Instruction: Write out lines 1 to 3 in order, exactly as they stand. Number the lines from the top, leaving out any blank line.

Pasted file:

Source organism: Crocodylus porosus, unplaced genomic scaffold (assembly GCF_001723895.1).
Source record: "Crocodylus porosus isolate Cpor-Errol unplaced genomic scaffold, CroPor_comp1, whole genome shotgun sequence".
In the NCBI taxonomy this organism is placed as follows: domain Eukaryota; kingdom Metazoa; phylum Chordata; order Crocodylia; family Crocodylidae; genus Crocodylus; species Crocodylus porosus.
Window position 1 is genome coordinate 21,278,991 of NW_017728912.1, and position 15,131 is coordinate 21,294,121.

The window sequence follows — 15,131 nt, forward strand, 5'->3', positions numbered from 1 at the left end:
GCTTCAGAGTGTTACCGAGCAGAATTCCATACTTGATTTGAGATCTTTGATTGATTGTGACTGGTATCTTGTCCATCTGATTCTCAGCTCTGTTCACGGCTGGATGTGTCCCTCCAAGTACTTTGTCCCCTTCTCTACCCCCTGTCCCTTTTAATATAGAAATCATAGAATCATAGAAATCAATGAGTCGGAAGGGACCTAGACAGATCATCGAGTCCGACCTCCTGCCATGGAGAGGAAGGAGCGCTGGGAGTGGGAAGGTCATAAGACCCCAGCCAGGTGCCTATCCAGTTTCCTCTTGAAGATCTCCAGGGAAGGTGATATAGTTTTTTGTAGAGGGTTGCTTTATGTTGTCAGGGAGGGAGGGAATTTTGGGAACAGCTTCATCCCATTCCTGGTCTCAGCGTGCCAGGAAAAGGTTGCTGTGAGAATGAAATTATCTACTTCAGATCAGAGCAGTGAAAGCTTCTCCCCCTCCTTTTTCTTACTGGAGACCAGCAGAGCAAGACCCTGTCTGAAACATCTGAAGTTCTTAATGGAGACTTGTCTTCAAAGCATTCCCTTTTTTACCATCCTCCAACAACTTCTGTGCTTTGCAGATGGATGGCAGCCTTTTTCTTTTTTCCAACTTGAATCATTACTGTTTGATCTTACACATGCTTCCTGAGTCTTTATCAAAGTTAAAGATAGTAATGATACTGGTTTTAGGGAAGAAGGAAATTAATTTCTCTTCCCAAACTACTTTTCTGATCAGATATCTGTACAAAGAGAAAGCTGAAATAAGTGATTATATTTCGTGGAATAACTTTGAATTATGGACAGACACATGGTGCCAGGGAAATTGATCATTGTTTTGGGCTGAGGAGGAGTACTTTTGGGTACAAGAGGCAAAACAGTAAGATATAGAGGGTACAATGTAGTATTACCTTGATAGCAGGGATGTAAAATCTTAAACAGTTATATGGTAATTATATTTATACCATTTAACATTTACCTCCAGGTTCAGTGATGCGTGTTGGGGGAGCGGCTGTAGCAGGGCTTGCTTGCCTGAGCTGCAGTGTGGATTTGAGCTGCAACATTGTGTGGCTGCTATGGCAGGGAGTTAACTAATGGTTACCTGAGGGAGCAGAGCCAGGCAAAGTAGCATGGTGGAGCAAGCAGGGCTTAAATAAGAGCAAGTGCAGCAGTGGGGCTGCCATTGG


Source organism: Crocodylus porosus, unplaced genomic scaffold (assembly GCF_001723895.1).
Source record: "Crocodylus porosus isolate Cpor-Errol unplaced genomic scaffold, CroPor_comp1, whole genome shotgun sequence".
In the NCBI taxonomy this organism is placed as follows: domain Eukaryota; kingdom Metazoa; phylum Chordata; order Crocodylia; family Crocodylidae; genus Crocodylus; species Crocodylus porosus.